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Severe Asthma Research - August 2015

Christina E Ciaccio, MD, MSc

Christina E Ciaccio, MD, MSc
Assistant Professor of Pediatrics
University of Chicago Medicine
Comer Children’s Hospital
Chicago, Illinois, United States

Severe asthma is associated with airway dysbiosis

This study profiled the microbiome from bronchial brushings from 40 subjects ages 20 to 63 with severe asthma (SA) and compared it to previously studied healthy subjects (n=7) and those with mild-to-moderate disease (n=41). The authors found bronchial bacterial composition to be associated with body mass index, changes in Asthma Control Questionnaire (ACQ), sputum total leukocyte values, and bronchial biopsy eosinophil values. The presence of Proteobacteria was associated with worsening ACQ and total leukocyte values. The presence of Actinobacteria was associated with improving/stable ACQ score and bronchial epithelial gene expression of FK506 binding protein, an indicator of steroid responsiveness. Patients with SA were observed to have a significant increase (7.8 fold) in a Klebsiella genus member. This study confirms that airway dysbiosis in those with SA differs from those with milder asthma also on inhaled corticosteroids. Whether manipulation of the airway microbiota will influence the severity of disease remains to be seen.

Source: Huang YJ, Nariya S, Harris JM, Lynch SV, Choy DF, Arron JR, Boushey H. The airway microbiome in patients with severe asthma: Associations with disease features and severity. Journal of Allergy Clinical Immunology 2015; article in press. (doi:

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IFNɣ/SLPI axis dysregulation marks severe asthma

In this study, the authors collected broncho-alveolar (BAL) fluid from 66, predominantly Caucasian, adult subjects (33 with mild-moderate asthma and 33 with severe asthma). BAL cells were analyzed in a subset, and they found that IFNɣ (Th1) immune responses are increased in severe asthma (SA). The group then established a mouse model of SA by sensitizing mice to house dust mite and cyclic-di-GMP. This model proved to have airway hyperresponsiveness (AHR) resistant to dexamethasone compared to mice sensitized to house dust mite alone. When Ifng-/- mice were subjected to this protocol they did not mount AHR compared to wild type (WT) mice.  Computer-assisted pathway analysis linked IFNɣ to secretory leukocyte protease inhibitor (SLPI), and the two were found to be inversely correlated in both SA patients and the mouse model. Forced secretory leukocyte protease inhibitor (SLPI) expression was then found to decrease AHR in the mouse model. This study successfully clarifies the role of IFNɣ in SA and provides an exciting new potential target for therapeutic intervention.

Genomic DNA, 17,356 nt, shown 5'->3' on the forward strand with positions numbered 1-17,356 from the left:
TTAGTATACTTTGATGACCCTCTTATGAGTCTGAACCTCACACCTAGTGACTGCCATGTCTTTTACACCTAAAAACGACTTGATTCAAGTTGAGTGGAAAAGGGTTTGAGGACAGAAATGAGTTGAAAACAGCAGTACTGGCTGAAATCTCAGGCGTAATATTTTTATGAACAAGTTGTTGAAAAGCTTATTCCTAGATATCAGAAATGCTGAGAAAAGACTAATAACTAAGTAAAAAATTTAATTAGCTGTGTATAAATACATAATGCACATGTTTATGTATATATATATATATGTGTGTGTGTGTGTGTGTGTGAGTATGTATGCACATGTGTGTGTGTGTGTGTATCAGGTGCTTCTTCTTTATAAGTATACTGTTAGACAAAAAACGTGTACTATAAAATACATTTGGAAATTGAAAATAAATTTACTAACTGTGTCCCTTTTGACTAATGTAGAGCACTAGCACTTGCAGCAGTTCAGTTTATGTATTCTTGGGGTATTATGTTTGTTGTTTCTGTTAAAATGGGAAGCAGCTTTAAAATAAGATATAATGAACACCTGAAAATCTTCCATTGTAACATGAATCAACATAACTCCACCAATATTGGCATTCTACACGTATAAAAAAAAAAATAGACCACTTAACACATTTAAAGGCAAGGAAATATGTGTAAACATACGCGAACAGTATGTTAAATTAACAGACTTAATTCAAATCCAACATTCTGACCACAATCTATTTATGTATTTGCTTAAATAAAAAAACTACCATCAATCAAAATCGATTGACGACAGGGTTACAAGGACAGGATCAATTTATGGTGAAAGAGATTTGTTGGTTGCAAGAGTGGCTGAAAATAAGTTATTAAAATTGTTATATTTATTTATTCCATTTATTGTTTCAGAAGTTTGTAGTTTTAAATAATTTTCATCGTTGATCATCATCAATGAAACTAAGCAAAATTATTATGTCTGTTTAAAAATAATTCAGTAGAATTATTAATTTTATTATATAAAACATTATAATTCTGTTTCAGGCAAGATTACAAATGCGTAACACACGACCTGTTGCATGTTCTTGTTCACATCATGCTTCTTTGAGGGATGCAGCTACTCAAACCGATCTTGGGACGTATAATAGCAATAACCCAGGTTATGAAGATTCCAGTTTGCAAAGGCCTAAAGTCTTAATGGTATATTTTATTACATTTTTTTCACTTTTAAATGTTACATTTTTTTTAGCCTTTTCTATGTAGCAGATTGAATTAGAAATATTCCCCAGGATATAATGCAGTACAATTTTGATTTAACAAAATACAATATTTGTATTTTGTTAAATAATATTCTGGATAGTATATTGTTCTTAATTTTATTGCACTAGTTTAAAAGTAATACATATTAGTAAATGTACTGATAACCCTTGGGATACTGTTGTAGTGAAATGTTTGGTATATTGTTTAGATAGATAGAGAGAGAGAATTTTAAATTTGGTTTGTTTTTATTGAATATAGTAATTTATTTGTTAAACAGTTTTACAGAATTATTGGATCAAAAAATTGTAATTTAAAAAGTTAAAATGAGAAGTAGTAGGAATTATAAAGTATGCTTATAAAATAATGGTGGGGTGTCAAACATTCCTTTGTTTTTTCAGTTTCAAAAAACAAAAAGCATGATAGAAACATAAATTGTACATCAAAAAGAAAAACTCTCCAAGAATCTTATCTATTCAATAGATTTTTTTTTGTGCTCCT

Source: Raundhal M, Morse C, Khare A, Oriss TB, Milosevic J et al. High IFN-gamma and low SLPI mark severe asthma in mice and humans. The Journal of Clinical Investigation 2015; 125(8): 3037-3050. (doi:10.1172/JCI80911)

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Tralokinumab (anti-IL 13) found to be safe and well tolerated but failed to reduce asthma exacerbation in phase 2b trial   

This double-blind, randomized, placebo-controlled study included 452 patients with severe asthma (SA), ages 18-75, who received tralokinumab or placebo every 2 weeks or every 4 weeks for 1 year. The asthma exacerbation rate was not significantly different between tralokinumab (q 2 weeks), tralokinumab (q 4 weeks) and placebo. Pre-bronchodilator FEV1 was significantly increased compared to placebo in the tralokinumab (q2 week) group. Post-hoc analysis showed improvement in secondary endpoints in subgroups with: (1) an elevated baseline dipeptidyl peptidase-4 (DDP-4), and (2) an elevated baseline periostin level. Phase 3 trials are ongoing to investigate improvement in certain subgroups of patients with SA and potentially utilizing DPP-4 and periostin as biomarkers of IL-13 pathway activation. Although new treatments for SA are long overdue, biologic therapies which target a single cytokine pathway have been underwhelming. (Funded by MedImmune)

Source: Brightling CE, Chanez P, Leigh R, O’Byrne PM, Korn S et al. Efficacy and safety of tralokinumab in patients with severe uncontrolled asthma: a randomised, double-blind, placebo-controlled, phase 2b trail. The Lancet Respiratory Medicine 2015; published online ahead of print, 28 July. (doi: